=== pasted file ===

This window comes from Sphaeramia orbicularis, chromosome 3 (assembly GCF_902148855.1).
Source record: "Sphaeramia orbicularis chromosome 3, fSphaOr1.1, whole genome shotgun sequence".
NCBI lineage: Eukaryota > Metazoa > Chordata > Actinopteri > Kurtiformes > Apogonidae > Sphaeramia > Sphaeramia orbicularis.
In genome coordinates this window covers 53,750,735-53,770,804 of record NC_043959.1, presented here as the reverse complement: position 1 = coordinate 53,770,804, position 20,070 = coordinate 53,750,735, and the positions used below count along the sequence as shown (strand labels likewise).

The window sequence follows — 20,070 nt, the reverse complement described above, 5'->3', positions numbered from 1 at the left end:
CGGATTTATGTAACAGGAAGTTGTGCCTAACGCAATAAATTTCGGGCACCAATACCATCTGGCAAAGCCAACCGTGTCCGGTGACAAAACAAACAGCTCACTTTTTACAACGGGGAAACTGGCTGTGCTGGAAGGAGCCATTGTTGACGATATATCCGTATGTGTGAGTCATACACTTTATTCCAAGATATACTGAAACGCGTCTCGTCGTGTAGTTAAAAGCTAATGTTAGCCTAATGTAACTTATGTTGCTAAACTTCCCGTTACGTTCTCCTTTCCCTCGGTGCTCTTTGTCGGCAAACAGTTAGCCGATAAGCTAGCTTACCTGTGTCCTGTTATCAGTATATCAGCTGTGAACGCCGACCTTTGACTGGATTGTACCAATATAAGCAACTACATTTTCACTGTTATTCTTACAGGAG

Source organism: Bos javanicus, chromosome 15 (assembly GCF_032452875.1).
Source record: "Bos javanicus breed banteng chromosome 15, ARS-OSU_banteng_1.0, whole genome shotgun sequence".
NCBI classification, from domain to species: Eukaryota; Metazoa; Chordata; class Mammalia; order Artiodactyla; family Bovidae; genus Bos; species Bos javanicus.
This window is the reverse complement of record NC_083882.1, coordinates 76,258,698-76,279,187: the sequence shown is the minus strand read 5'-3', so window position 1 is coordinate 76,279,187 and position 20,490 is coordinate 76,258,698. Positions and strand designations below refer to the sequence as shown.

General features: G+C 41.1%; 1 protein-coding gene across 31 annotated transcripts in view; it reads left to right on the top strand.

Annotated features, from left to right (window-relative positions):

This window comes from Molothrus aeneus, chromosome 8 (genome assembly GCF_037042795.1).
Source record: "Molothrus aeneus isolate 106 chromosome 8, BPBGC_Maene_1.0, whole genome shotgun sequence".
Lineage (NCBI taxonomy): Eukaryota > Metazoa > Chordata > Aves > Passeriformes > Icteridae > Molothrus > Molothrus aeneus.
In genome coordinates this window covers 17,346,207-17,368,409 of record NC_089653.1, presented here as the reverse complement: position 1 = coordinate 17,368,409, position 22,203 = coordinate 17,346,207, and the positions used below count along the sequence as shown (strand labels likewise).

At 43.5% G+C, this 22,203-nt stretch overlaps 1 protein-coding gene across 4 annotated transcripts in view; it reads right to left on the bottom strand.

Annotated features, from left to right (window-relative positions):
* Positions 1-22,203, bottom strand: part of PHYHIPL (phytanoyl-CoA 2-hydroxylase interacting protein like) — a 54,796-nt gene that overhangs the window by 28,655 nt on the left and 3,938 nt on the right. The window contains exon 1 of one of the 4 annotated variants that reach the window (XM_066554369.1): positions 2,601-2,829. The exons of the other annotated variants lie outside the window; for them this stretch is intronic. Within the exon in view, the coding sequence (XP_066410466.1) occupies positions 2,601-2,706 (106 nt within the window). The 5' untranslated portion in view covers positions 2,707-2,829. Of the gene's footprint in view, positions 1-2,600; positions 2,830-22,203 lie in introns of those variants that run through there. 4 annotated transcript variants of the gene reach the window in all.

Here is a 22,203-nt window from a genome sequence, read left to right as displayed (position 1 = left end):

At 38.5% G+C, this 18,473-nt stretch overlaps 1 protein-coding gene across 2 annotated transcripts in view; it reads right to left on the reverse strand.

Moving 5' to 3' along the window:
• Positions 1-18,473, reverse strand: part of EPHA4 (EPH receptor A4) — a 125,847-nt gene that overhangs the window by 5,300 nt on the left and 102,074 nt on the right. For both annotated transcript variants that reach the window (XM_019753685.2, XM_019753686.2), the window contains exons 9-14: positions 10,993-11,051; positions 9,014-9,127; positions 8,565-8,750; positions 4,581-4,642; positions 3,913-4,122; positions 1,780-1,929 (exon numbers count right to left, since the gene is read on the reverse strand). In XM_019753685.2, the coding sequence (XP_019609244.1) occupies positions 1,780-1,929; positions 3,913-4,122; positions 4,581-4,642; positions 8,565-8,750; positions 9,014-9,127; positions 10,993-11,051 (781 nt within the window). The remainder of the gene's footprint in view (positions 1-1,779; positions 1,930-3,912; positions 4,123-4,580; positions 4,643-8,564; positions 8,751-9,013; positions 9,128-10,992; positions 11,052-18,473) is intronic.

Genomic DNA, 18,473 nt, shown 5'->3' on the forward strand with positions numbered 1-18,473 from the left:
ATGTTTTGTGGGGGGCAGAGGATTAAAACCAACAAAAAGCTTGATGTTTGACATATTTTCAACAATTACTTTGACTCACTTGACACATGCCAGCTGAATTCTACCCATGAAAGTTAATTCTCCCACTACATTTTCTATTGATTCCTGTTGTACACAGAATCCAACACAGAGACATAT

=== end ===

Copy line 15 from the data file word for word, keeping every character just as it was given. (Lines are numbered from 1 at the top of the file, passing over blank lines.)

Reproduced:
Lineage (NCBI taxonomy): Eukaryota > Metazoa > Chordata > Aves > Passeriformes > Icteridae > Molothrus > Molothrus aeneus.